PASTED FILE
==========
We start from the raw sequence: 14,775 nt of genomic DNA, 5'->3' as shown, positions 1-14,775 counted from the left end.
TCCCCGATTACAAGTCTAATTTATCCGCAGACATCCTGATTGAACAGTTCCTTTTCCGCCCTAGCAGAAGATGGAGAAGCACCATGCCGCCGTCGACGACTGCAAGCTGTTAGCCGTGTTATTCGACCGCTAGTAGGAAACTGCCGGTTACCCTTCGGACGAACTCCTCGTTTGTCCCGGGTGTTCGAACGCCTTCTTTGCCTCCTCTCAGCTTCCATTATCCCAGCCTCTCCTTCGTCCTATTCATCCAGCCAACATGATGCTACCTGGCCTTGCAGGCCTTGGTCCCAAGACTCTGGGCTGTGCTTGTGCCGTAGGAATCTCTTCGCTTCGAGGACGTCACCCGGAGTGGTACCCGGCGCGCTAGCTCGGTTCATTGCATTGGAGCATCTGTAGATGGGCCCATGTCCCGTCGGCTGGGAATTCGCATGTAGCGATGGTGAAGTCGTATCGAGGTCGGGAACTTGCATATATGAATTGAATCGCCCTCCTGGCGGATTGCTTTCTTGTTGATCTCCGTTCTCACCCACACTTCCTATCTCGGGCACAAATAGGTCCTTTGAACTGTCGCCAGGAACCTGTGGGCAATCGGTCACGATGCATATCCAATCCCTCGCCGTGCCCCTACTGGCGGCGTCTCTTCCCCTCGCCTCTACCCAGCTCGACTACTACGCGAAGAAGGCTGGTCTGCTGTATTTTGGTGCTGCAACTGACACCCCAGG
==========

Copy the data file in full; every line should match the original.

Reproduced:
We start from the raw sequence: 14,775 nt of genomic DNA, 5'->3' as shown, positions 1-14,775 counted from the left end.
TCCCCGATTACAAGTCTAATTTATCCGCAGACATCCTGATTGAACAGTTCCTTTTCCGCCCTAGCAGAAGATGGAGAAGCACCATGCCGCCGTCGACGACTGCAAGCTGTTAGCCGTGTTATTCGACCGCTAGTAGGAAACTGCCGGTTACCCTTCGGACGAACTCCTCGTTTGTCCCGGGTGTTCGAACGCCTTCTTTGCCTCCTCTCAGCTTCCATTATCCCAGCCTCTCCTTCGTCCTATTCATCCAGCCAACATGATGCTACCTGGCCTTGCAGGCCTTGGTCCCAAGACTCTGGGCTGTGCTTGTGCCGTAGGAATCTCTTCGCTTCGAGGACGTCACCCGGAGTGGTACCCGGCGCGCTAGCTCGGTTCATTGCATTGGAGCATCTGTAGATGGGCCCATGTCCCGTCGGCTGGGAATTCGCATGTAGCGATGGTGAAGTCGTATCGAGGTCGGGAACTTGCATATATGAATTGAATCGCCCTCCTGGCGGATTGCTTTCTTGTTGATCTCCGTTCTCACCCACACTTCCTATCTCGGGCACAAATAGGTCCTTTGAACTGTCGCCAGGAACCTGTGGGCAATCGGTCACGATGCATATCCAATCCCTCGCCGTGCCCCTACTGGCGGCGTCTCTTCCCCTCGCCTCTACCCAGCTCGACTACTACGCGAAGAAGGCTGGTCTGCTGTATTTTGGTGCTGCAACTGACACCCCAGG